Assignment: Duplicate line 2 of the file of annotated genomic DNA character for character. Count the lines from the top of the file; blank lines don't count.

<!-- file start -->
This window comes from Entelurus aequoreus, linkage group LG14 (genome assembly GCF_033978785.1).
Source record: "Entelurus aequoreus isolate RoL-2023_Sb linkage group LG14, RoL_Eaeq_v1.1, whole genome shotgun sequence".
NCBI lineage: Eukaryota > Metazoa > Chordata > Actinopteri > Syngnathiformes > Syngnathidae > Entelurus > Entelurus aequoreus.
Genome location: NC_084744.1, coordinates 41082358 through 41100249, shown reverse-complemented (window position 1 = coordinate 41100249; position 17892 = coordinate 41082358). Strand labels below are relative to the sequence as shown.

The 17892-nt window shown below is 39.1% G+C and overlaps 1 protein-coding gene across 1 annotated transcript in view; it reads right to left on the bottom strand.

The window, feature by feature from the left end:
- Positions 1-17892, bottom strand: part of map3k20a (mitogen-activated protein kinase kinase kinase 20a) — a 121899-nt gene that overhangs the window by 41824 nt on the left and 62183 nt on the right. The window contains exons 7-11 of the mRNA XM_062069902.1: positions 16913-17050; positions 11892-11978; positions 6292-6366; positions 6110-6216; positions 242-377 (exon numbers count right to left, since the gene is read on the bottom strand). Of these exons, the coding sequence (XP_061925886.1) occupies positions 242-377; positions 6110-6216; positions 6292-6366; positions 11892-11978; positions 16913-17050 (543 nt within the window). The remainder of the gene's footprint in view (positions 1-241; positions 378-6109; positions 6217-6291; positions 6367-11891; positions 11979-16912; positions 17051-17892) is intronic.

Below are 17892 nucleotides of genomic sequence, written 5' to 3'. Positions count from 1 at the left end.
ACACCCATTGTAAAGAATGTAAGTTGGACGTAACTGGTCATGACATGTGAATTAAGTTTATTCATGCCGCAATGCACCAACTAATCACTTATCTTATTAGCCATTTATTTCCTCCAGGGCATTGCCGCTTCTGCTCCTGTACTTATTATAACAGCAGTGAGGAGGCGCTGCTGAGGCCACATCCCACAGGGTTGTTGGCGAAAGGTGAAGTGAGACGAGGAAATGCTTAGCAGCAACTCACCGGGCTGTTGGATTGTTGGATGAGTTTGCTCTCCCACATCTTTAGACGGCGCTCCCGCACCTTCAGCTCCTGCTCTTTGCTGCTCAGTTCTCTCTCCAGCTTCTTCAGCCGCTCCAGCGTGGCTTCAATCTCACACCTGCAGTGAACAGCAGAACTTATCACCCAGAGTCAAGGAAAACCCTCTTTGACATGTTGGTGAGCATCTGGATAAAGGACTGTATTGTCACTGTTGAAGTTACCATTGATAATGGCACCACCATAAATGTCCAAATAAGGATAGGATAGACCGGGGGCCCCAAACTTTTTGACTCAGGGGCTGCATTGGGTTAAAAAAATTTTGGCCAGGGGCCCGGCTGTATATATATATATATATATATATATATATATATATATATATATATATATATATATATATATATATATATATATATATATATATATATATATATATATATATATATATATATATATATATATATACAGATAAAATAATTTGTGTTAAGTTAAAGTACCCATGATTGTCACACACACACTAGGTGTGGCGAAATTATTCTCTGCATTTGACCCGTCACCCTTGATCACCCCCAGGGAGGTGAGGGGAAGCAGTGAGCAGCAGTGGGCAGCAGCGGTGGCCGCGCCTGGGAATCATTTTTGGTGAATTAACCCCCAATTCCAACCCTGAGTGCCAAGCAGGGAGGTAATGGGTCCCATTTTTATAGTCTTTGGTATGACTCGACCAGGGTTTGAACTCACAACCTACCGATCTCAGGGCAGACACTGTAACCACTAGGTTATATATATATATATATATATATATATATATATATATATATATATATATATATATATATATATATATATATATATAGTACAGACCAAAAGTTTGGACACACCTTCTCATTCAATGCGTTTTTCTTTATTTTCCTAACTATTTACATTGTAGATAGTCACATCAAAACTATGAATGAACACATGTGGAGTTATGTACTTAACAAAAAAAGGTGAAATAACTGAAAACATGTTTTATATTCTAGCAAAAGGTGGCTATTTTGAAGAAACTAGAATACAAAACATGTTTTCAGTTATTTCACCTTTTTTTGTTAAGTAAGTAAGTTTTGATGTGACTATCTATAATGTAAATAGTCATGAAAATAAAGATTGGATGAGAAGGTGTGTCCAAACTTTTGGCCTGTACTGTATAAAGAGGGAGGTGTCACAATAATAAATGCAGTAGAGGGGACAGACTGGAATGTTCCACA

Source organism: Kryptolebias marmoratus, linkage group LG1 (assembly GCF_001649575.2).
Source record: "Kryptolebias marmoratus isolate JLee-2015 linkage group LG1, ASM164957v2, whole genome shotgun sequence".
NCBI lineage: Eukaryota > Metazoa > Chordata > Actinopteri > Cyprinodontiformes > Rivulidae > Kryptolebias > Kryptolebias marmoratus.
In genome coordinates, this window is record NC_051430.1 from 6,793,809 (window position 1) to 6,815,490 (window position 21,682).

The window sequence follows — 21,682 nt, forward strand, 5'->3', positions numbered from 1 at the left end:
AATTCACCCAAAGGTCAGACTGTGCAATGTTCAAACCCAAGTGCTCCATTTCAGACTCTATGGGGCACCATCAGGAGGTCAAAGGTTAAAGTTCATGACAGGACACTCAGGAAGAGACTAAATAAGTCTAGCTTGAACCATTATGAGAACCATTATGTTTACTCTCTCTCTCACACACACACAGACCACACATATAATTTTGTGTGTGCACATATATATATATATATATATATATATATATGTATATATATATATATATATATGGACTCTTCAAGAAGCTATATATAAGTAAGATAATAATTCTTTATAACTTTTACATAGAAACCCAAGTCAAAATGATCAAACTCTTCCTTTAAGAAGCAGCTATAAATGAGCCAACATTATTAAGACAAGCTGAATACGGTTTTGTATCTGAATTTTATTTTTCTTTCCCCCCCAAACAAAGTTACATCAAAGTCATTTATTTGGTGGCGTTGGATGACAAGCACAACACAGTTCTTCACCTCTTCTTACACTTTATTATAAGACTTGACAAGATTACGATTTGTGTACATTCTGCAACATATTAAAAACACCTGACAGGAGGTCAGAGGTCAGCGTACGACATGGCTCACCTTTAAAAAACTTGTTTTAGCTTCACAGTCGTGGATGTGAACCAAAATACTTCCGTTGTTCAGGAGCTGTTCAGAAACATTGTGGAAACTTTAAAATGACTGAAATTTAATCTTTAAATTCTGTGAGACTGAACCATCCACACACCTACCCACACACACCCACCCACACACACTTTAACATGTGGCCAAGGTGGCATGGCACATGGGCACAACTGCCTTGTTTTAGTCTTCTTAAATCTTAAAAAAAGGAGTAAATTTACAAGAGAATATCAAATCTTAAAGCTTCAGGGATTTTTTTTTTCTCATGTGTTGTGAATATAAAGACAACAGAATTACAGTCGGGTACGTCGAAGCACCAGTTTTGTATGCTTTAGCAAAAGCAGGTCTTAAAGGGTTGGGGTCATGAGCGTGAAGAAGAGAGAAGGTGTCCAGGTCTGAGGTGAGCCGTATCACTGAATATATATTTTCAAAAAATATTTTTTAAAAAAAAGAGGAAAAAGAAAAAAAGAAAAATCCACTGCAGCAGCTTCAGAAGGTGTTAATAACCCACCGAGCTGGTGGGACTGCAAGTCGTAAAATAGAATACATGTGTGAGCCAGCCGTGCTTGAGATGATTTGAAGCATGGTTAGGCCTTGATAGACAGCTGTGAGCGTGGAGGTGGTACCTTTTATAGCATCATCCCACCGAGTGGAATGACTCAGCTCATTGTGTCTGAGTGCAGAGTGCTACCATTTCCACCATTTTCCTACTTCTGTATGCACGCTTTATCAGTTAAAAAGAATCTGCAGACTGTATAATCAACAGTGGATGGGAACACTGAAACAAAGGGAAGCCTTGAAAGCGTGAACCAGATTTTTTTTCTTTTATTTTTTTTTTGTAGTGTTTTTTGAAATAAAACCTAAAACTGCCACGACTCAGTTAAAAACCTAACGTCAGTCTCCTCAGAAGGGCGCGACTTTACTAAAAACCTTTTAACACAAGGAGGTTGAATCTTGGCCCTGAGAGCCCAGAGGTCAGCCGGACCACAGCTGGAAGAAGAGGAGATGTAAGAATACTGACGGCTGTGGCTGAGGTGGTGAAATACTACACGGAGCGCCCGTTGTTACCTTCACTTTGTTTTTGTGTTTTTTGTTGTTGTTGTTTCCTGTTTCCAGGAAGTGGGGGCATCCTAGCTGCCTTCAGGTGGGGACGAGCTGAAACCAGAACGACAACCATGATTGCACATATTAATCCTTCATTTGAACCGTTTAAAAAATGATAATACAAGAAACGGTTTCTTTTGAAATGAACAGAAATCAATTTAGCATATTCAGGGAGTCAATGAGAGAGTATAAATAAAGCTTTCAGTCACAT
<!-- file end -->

Source record: "Entelurus aequoreus isolate RoL-2023_Sb linkage group LG14, RoL_Eaeq_v1.1, whole genome shotgun sequence".